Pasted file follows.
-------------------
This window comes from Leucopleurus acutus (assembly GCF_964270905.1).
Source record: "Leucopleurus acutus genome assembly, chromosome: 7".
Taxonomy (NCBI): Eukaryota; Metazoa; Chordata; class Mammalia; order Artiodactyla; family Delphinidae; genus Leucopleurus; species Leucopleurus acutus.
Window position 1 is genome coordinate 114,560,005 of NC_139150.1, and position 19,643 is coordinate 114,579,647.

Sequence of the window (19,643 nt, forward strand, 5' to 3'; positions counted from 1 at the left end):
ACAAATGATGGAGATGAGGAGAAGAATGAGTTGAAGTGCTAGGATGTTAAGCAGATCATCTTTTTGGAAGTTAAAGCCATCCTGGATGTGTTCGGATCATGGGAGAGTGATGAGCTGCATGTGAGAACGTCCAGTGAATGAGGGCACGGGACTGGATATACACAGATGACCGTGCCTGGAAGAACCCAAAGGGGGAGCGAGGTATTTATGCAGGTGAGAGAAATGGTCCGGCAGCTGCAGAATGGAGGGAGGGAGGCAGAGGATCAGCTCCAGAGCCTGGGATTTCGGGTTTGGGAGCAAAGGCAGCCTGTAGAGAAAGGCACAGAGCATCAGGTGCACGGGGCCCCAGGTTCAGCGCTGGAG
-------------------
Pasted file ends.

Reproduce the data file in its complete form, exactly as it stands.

This window comes from Leucopleurus acutus (assembly GCF_964270905.1).
Source record: "Leucopleurus acutus genome assembly, chromosome: 7".
Taxonomy (NCBI): Eukaryota; Metazoa; Chordata; class Mammalia; order Artiodactyla; family Delphinidae; genus Leucopleurus; species Leucopleurus acutus.
Window position 1 is genome coordinate 114,560,005 of NC_139150.1, and position 19,643 is coordinate 114,579,647.

Sequence of the window (19,643 nt, forward strand, 5' to 3'; positions counted from 1 at the left end):
ACAAATGATGGAGATGAGGAGAAGAATGAGTTGAAGTGCTAGGATGTTAAGCAGATCATCTTTTTGGAAGTTAAAGCCATCCTGGATGTGTTCGGATCATGGGAGAGTGATGAGCTGCATGTGAGAACGTCCAGTGAATGAGGGCACGGGACTGGATATACACAGATGACCGTGCCTGGAAGAACCCAAAGGGGGAGCGAGGTATTTATGCAGGTGAGAGAAATGGTCCGGCAGCTGCAGAATGGAGGGAGGGAGGCAGAGGATCAGCTCCAGAGCCTGGGATTTCGGGTTTGGGAGCAAAGGCAGCCTGTAGAGAAAGGCACAGAGCATCAGGTGCACGGGGCCCCAGGTTCAGCGCTGGAG